Mature spice bushes bloom in March, before the leaves come in, producing clusters of dainty, fragrant yellow-green flowers. These tiny little delights cling closely to the tree’s twigs, giving the plant a delicate, almost Forsythia-like appearance. The flowers on female bushes are eventually replaced by bright red fruits (drupes) which attract birds looking for a snack. Lindera benzoin foliage is comprised of attractive light green leaves up to five inches long, which transform into a vibrant yellow as fall moves in. Adorable spicebush swallowtail butterfly caterpillars love to feed on the leaves of this shrub.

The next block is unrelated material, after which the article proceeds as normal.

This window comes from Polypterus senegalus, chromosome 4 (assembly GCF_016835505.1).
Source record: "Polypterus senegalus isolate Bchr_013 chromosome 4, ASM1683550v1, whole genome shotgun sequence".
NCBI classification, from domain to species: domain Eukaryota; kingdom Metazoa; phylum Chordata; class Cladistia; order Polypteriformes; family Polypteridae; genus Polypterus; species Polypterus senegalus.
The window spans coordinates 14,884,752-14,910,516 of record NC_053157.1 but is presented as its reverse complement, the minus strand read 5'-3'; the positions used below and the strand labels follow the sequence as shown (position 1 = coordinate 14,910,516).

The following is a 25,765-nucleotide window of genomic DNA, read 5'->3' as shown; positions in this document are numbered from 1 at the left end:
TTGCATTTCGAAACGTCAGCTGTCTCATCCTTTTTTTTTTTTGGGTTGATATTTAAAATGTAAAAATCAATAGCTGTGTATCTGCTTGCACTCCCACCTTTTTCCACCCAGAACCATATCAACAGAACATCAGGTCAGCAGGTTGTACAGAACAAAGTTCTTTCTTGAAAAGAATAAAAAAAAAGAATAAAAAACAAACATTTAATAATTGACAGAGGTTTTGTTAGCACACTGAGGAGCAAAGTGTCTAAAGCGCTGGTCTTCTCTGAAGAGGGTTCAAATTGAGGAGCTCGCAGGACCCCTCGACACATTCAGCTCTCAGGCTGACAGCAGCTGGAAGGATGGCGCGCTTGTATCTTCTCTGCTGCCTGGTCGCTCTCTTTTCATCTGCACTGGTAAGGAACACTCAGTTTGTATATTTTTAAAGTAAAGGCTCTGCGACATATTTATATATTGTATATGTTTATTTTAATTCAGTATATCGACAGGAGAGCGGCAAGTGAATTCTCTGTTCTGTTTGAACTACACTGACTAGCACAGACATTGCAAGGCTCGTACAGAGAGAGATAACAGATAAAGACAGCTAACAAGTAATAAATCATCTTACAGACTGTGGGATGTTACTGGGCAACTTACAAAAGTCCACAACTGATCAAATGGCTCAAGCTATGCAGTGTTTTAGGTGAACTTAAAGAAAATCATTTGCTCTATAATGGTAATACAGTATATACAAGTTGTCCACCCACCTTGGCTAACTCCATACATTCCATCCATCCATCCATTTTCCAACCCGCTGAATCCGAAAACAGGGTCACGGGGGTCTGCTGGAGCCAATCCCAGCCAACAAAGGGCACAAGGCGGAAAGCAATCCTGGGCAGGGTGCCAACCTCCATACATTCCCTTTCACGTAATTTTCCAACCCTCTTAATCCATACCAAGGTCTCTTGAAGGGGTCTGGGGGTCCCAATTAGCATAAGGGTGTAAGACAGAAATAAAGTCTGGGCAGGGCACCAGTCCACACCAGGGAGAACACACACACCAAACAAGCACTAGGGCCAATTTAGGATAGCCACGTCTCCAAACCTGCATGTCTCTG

Spice bush live stakes grow at a fairly slow rate, gaining up to a foot or more per season in ideal growing conditions. Their mature size tops off between six and 12 feet tall, and equally as wide. The best planting zones for spice bush are USDA hardiness zones 4 to 9. This tree is versatile and tolerant, growing well in average, well-draining soil as well as clay. It may be planted in partial shade to full sun, however the autumn leaf color is most brilliant in a sunny location. Landscaping applications include borders, woodlands, shade gardens, and moist areas near ponds or creeks. Spice bush live stakes are taken from woody tree cuttings, making them extremely stable for shipping so that they arrive in excellent condition and ready for planting.